Dunreith, Aidan and I are heading to Ogunquit today to see Marjorie Agosin and to meet her mother.
I don’t know if you are familiar with Marjorie’s work, but she is an incredibly prolific author, poet and human rights activist.
I mean, we are talking close to 100 books and counting, folks.
Born to a Jewish family in Chile, she was outside of the United States when the military, led by General Augusto Pinochet and backed by the C.I.A., overthrew the democratically-elected regime of Salvador Allende.
Marjorie writes in Spanish, which is her native tongue and which she has said feels best depicts her feelings, and she works closely with the translators who present her work in English.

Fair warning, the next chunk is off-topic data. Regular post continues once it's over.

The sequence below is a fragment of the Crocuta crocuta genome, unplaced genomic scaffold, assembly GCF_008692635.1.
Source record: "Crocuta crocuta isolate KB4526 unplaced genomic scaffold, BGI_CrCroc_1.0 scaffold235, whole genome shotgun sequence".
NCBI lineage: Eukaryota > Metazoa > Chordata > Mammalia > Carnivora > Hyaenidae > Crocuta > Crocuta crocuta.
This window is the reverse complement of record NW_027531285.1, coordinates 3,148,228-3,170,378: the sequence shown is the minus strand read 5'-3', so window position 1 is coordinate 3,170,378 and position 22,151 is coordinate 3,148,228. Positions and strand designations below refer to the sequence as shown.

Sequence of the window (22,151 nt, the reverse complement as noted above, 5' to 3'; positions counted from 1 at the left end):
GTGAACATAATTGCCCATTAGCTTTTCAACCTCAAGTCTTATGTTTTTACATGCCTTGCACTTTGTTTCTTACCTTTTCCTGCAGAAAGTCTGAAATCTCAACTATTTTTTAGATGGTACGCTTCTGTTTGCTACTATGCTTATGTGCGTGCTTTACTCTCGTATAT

I’ve probably read a dozen of her works.
The subjects have ranged from a literary analysis of Pablo Neruda’s work to a collection of letters exchanged with her dear friend Emma Sepulveda to a number of works about the arpilleristas-the women in Chile who wove tapestries of their loved ones who had been “disappeared” by the Pinochet regime to a travelogue of family trips that included a chapter about the home in Ogunquit we will be visiting.
She also collaborates actively with artists, on a book about the murdered women in Juarez, for example, and works hards to promote the work other writers, poets and artists.
In short, she’s a gem, and a rare one. I look forward to spending the time with her, to meeting her mother and for Aidan to get exposed to some more Spanish speakers.